Ebrahim Moosa

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Ebrahim Moosa is Professor of Islamic Studies at the University of Notre Dame in the Department of History and the Kroc Institute for International Studies. He was previously Professor of Religion and Islamic Studies at Duke University. He is considered a leading scholar of contemporary Muslim thought. Moosa has been named as one of the top 500 Influential Muslims in the World.[1] According to the contemporary scholar Adis Duderija, Moosa is "one of the most prominent intellectual theoreticians behind progressive Muslim thought."[2] According to UCLA Professor Khaled Abou El Fadl, Moosa is "a formidable Muslim intellectual and scholar."[3] In 2007, he was invited to deliver his lecture, "Ethical Challenges in Contemporary Islamic Thought," in Morocco, which was attended by King Muhammad VI.[4]

Moosa specializes in classical and medieval Muslim thought, Islamic ethics/law, and religion and modernity.[5] He completed his theological training in the early 1980s in India, graduating with specialization in the traditional Islamic sciences from Darul Ulum Nadwatul 'Ulama in Lucknow, India. His Ph.D. is from the University of Cape Town, where he taught until the late 1990s. He was visiting professor of Islamic studies at Stanford University from 1998-2001. From 2001 to 2014, he taught in the Religion department at Duke University. In the Fall of 2014 he moved to Notre Dame.

Moosa is the author of Ghazali and the Poetics of Imagination (UNC Press, 2005), which won the American Academy of Religion's Best First Book in the History of Religions Award in 2006.[6] He has also edited Fazlur Rahman's Revival and Reform in Islam: A Study of Islamic Fundamentalism (Oneworld, 1999), Islam in the Modern World (with Jeffrey Kenney; Routledge, 2013), and Muslim Family Law in Sub-Saharan Africa: Colonial Legacies and Post-colonial Challenges (with Shamil Jeppie and Richard Roberts; Amsterdam University Press, 2010).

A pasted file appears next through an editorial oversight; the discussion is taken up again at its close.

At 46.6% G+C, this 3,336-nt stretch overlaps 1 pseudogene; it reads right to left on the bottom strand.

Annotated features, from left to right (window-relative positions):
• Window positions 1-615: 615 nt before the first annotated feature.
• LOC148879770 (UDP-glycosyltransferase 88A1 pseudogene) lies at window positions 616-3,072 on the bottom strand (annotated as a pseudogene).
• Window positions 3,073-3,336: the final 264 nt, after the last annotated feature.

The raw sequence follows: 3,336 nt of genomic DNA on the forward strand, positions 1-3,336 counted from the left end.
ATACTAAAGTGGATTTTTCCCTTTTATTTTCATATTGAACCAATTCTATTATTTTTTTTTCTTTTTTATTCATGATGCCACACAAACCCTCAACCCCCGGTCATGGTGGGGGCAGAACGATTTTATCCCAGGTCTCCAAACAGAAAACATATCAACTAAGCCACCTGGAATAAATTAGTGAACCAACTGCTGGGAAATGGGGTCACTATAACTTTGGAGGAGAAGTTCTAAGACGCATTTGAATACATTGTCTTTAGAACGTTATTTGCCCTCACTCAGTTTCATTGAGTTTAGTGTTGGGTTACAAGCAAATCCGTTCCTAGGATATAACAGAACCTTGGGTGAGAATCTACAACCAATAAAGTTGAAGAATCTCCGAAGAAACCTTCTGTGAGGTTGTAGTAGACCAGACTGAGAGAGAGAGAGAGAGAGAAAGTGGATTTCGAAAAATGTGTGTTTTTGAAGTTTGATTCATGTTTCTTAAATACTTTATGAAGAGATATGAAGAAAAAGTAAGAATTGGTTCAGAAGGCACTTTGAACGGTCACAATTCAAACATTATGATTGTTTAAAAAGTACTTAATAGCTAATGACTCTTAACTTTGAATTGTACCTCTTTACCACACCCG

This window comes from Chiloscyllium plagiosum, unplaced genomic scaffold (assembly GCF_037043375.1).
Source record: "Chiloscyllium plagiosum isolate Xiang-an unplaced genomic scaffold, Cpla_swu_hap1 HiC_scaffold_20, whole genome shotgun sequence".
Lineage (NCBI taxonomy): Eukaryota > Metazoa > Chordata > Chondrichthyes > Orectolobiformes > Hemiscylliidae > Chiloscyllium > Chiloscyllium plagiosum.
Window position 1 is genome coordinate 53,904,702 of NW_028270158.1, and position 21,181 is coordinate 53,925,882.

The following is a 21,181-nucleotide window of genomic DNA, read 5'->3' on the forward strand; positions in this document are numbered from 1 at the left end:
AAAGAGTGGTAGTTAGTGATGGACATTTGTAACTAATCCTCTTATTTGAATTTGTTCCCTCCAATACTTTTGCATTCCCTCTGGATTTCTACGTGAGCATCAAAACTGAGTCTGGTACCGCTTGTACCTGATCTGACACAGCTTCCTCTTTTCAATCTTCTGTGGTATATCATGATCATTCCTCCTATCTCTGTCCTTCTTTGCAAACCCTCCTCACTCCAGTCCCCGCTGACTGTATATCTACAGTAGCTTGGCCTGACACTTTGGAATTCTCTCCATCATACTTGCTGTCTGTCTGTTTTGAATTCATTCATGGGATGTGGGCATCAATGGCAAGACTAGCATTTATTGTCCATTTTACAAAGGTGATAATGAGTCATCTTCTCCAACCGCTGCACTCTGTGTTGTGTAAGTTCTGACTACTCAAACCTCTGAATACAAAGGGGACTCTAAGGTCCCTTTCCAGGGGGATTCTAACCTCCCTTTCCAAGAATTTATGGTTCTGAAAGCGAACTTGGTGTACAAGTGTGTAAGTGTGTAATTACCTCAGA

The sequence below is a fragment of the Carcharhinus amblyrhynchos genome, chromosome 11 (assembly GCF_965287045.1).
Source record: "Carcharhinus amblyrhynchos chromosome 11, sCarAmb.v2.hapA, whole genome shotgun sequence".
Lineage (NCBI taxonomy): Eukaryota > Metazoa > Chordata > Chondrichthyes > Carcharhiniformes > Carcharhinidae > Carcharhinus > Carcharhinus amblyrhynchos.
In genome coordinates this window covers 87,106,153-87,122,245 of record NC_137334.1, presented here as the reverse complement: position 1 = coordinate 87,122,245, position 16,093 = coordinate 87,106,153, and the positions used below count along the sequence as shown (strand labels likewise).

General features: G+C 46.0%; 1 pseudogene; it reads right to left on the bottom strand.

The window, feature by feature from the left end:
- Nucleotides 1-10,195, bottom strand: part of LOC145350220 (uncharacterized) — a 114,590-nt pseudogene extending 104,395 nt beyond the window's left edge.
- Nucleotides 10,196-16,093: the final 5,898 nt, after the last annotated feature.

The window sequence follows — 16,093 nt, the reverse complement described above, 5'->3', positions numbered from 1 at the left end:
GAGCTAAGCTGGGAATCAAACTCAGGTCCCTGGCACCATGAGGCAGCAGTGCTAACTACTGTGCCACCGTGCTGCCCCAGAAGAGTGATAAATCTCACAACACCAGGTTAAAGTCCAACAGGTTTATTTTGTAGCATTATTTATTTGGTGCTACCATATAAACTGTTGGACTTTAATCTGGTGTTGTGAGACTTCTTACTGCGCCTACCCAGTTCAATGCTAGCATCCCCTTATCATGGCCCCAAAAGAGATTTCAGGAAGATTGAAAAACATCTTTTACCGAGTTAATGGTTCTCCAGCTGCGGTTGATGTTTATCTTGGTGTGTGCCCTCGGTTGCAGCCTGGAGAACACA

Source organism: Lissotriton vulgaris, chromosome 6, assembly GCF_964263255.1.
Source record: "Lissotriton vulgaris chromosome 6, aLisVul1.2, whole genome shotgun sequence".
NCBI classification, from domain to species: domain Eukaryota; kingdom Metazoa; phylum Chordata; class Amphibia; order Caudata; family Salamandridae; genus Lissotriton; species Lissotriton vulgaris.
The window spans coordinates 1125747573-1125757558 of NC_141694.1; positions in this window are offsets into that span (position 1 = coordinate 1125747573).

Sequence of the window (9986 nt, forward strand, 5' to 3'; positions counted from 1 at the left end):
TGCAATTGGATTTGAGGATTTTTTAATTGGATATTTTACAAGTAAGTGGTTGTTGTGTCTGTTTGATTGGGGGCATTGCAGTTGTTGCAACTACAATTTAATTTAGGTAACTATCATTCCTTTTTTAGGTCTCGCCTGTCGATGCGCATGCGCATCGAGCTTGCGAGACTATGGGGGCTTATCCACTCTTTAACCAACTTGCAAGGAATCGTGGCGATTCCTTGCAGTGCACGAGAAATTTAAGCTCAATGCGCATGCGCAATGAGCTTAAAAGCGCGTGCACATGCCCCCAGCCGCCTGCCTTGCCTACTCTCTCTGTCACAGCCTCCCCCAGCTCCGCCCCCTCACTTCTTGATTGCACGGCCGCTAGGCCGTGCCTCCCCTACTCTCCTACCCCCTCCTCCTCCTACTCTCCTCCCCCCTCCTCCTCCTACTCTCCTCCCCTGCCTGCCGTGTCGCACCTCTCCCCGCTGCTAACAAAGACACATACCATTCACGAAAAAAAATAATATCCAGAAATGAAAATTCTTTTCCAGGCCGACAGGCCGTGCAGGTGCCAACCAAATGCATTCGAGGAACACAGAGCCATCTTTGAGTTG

His book, What is a Madrasa?, will be forthcoming from UNC Press.

Moosa's articles have appeared in Middle East Law and Governance, Journal of the American Academy of Religion, Journal for Islamic and Near Eastern Law, The Journal of Law and Religion, Islamic Studies, History of Religions, Islamic Law and Society, and Der Islam, among others. He also contributes op-ed pieces to noteworthy print and online media sources.


Carl W. Ernst and Richard Martin (eds.) Rethinking Islamic Studies: From Orientalism to Cosmopolitanism (University of South Carolina Press, 2010).

Adis Duderija. Constructing a Religiously Ideal "Believer" and "Woman" in Islam: Neo-traditional Salafi and Progressive Muslims' Methods of Interpretation (New York: Palgrave Macmillan, 2011

Omid Safi (ed.) Progressive Muslims: On Justice, Gender, and Pluralism (Oxford: Oneworld, 2003)

Deborah Caldwell, "Hajj in a Time of War: An Interview with Ebrahim Moosa" in Michael Wolfe, Taking Back Islam: American Muslims Reclaim Their Faith (Rodale, 2004)

James Boyd White (ed.) How Should We Talk about Religion?: Perspectives, Contexts, Particularities (Notre Dame: University of Notre Dame Press, 2006)

  1. ^ "The Great Debates: Islamic Debate-Speaker Bios". asiasociety.org. Retrieved 2014-03-16.
  2. ^ Duderija, Adis (2011). Constructing a Religiously Ideal Believer and Woman in Islam: Neo-traditional Salafi and Progressive Muslims' Methods of Interpretation. Palgrave Macmillan. p. 117.
  3. ^ El Fadl, Khaled Abou (2001). Speaking in God's Name: Islamic Law, Authority and Women. Oneworld. p. xii.
  4. ^ "Prof lectures to Moroccan monarch". Duke Chronicle Online. 2007-09-16. Retrieved 2014-03-16.
  5. ^ Safi, Omid (2003). Progressive Muslims: On Justice, Gender, and Pluralism. Oneworld. p. ix.
  6. ^ "American Academy of Religion Book Awards". https://www.aarweb.org. Retrieved 2014-03-16. External link in |publisher= (help)

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